The Iron Brigade; (Men-at-arms series)
John Millin Selby
This book examines the uniforms and equipment, history and organization of the Iron Brigade during the American Civil War (1861–1865). The major battles of Fredericksburg (1862), Chancellorsville (1863) and Gettysburg (1863) are all covered. Uniforms are shown in full color artwork.
Over. Although the Federal Army had sulyered fearful casualties, particularly Sumner's Corps in thc north while assaulting Marye" Hill, the Imn Brigade had sugered less severeIy than most, and at the same time Battery B had won more renown and the Twenty-fourth Michigan established their reputation. Only 65 Westerners were casualties, 32 from the Twenty-fourth Michigan, and B Battery lost 8 men and r r horses Lieutenant Stewart and the Battery earned the praise of the Army, and General Solomon.
Intact, and by the rearrangement had the distinction of becoming the First Brigade of the First Division of the First Corps of the Army, custodians, too, of she flag of the First Division, 'a large white In June I 863 the rumoured advance of General Lee's armies into Maryland and Pennsylvania became fact; and, General Hooker having resigned and been repIaced by General Meade, the Army of the Potornac were to take the road north again, this time with the Iron Brigade in the van. O n 4 June the.
Rg June 1863 the Confederates crossed the Potomac, the Union Amy, including the remnants of the Iron Brigade, followed them to Virginia to fight on for two more years. The march south had hardly begun when a new regiment joined. There was a good reason for this as the Brigade was down to 800 men; but the choice could not have been a worse one. From VII Corps came the 167th Pennsylvania, nine-month draftees whose term was a b u t to expire. I t was bad enough to receive Easterners; in addition the.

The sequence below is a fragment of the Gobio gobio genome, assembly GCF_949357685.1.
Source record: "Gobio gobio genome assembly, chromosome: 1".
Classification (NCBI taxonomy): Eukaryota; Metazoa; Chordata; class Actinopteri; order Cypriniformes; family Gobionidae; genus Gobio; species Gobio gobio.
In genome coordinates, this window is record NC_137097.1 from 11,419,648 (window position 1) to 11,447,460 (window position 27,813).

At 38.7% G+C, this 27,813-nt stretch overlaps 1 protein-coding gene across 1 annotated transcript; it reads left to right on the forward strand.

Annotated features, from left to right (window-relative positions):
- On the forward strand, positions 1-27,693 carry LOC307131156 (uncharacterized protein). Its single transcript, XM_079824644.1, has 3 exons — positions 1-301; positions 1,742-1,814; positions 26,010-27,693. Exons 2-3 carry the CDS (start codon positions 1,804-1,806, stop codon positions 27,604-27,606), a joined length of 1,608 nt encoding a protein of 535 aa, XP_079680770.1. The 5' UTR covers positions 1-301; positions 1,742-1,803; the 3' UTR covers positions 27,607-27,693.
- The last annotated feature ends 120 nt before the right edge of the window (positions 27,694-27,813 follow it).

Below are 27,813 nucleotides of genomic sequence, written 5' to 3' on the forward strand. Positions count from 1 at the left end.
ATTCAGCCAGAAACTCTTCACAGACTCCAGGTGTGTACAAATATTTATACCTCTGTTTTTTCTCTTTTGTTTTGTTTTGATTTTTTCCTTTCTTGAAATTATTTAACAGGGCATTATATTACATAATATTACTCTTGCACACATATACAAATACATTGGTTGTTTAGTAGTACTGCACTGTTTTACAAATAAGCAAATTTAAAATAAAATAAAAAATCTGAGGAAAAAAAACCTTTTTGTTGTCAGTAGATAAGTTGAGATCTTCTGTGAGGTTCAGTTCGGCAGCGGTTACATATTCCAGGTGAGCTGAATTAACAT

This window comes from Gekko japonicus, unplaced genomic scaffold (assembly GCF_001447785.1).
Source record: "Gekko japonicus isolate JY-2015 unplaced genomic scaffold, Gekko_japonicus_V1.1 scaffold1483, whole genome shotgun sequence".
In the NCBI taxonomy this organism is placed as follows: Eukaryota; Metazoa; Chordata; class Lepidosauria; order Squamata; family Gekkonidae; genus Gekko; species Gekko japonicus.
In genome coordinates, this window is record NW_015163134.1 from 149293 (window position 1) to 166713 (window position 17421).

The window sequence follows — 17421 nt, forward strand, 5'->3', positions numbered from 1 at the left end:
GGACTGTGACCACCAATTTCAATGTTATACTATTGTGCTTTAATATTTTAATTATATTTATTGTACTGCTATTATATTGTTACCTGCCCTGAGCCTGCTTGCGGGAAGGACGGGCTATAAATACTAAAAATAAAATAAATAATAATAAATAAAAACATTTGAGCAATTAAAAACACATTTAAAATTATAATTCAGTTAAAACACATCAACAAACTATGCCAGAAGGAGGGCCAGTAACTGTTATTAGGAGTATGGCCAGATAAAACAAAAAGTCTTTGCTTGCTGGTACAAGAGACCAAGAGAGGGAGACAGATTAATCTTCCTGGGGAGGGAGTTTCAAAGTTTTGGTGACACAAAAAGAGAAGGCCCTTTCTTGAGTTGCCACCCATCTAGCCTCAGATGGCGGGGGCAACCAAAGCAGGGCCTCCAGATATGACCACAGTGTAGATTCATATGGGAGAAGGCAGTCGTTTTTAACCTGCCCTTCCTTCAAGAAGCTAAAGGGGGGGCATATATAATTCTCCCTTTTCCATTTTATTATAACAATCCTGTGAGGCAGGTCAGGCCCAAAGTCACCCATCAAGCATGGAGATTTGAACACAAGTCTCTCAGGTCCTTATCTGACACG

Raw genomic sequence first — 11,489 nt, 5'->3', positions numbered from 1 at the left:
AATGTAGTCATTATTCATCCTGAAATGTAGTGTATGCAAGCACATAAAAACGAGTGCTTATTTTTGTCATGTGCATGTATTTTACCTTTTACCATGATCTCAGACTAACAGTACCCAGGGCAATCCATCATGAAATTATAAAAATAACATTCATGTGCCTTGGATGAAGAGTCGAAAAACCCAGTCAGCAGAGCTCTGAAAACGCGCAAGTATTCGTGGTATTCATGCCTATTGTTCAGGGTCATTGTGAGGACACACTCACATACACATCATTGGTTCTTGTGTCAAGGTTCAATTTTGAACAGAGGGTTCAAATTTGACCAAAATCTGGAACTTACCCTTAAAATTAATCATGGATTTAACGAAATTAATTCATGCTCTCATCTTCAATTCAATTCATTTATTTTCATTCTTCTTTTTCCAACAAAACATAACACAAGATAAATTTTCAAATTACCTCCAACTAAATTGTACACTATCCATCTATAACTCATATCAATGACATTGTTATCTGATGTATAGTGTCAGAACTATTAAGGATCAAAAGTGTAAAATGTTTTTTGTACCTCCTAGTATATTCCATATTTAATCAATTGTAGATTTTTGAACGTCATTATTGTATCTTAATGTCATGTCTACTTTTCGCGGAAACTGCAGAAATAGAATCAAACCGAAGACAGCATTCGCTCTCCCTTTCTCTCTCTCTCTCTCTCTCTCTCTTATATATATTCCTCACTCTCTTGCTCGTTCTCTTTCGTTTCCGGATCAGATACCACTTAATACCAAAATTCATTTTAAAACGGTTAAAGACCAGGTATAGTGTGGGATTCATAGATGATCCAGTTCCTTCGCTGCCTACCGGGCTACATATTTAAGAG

Spottsylvania the Confederates occupied a strong salient position with a particularly welldefended point known as 'the Mule Shoe' or 'Bloody Angle' at the north end. In the battle which followed the Iron Brigade attacked on the west flank of the salient, and again were in the thick of the fighting, and suffered casualties. At Spottsylvania :he Second Wisconsin, the oIdest regiment in the Iron Brigade left. Reduced to fewer than roo men, it was detached to become provost guard for the Division,.
Adding, 'I have many regiments better fitted Tor service out ofthis army, and ask to be allowed to retain my Western regiments.' This strong appeal was not without effect, for although the Twenty-fourth Michigan was ordered to leave, both the Sixth and Seventh Wisconsin were permitted to remain. For a time after the departure of the Twentyfourth Michigan the Sixth and Seventh Wisconsin, commanded by Colonel John A. Kellogg of the Sixth, had the Brigade to themselves; but in March they were joined.